Post Bacc FAQ: How To Pay For It & Why Program Advising is Invaluable

I posted a while ago about some post-bacc basics and how it prepared me for medical school, but I’ve gotten more questions since then and thought I’d address them here!

Visiting my post-bacc program this fall as a medical student!

Real quick reminder: a post-bacc program allows students that have already attended college to complete all the prerequisites for admission to medical school, physical therapy school, veterinary school, and other health professions schools. The Association of American Medical Colleges (AAMC) has an extensive list of post-bacc programs. Programs have some variation in extra courses and program length, but they all get you the core basic science classes required for medical school and to prep you for the MCAT.

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Engaging in Advocacy as a Medical Student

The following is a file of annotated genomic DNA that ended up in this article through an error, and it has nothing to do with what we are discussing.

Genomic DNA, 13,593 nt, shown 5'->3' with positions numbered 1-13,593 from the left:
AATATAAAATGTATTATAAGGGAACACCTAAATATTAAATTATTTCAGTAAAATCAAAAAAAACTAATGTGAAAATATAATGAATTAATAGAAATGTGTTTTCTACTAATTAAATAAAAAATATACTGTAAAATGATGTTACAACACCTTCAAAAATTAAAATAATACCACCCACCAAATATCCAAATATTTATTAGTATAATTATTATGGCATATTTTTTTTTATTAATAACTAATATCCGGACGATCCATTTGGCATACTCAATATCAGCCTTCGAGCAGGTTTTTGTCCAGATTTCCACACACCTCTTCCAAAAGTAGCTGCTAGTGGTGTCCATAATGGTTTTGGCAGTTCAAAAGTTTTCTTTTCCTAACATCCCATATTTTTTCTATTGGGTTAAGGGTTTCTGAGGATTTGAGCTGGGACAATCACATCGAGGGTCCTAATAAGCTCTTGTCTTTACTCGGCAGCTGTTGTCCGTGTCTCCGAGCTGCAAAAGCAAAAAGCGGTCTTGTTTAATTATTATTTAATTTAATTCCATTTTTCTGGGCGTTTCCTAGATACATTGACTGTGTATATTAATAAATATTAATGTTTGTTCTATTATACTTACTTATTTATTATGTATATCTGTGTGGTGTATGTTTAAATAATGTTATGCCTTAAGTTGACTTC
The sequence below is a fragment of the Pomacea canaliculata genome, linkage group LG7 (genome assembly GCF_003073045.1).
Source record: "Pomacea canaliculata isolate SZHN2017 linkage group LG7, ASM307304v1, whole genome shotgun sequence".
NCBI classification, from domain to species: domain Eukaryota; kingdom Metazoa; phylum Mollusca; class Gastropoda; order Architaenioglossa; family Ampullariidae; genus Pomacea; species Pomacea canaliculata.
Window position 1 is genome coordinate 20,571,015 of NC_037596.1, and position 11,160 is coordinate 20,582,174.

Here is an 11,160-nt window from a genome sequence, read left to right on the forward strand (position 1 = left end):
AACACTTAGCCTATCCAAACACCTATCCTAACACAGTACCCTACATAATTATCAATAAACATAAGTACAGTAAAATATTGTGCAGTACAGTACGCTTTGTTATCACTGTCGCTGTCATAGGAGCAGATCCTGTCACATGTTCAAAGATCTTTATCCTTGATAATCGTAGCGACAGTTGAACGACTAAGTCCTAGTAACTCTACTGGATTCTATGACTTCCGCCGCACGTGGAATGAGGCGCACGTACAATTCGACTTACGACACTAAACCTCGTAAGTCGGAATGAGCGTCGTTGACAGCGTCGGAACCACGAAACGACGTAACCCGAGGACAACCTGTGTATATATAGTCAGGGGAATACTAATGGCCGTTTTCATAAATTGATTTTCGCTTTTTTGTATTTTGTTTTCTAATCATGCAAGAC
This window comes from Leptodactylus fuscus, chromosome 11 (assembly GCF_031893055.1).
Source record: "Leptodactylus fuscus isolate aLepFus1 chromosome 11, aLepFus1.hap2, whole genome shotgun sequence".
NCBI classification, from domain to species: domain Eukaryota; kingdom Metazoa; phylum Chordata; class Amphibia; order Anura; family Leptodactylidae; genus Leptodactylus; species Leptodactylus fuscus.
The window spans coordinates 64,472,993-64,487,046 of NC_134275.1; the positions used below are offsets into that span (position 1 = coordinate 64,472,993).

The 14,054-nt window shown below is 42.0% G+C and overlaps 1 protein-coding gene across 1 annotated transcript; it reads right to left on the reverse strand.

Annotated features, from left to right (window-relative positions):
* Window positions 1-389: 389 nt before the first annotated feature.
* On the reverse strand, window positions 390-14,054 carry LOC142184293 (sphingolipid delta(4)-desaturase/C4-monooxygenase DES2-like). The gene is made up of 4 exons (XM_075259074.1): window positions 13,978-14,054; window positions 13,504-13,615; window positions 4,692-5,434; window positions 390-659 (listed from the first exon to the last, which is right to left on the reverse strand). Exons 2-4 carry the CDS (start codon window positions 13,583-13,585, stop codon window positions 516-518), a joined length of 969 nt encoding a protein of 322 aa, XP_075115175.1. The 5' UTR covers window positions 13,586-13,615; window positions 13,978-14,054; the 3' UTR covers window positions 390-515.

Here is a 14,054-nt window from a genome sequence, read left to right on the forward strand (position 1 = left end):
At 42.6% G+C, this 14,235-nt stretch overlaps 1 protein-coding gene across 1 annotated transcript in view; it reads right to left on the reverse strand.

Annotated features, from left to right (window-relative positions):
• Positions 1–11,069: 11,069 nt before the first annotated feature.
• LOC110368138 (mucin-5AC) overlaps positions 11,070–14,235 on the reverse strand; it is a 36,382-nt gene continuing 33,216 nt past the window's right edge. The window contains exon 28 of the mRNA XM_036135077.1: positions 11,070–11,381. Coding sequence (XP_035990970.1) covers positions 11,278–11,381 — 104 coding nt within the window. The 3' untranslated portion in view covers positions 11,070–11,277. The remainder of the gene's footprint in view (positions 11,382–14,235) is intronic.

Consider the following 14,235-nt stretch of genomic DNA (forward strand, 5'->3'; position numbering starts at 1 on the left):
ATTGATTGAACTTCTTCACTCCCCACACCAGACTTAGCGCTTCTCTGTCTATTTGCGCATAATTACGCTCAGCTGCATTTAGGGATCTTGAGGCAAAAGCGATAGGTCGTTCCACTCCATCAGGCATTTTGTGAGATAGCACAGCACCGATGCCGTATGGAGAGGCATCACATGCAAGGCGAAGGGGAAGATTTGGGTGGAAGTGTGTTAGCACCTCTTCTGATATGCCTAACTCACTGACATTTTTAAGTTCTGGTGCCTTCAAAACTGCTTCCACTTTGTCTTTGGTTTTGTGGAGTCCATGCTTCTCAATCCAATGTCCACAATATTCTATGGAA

I wanted to write this post last week, but I had to play some serious catch-up with school work instead. I shared a little bit about the conference I attended in D.C. and the amazing celebs I met (!!) but I wanted to let you in about why I attended in the first place and why I think more medical students should be engaged in advocacy.

Prior to medical school, I worked at a policy non-profit in D.C. for three years. Part of my job included meeting with Congressional staff and legislators and running workshops to give high schoolers and adults the skills to be an advocate at the local, state, and federal level. I loved teaching about the basics of government, a little bit about a policy issue, and giving some tips for effective advocacy. [I’ll be back soon with my tips for effective advocacy!]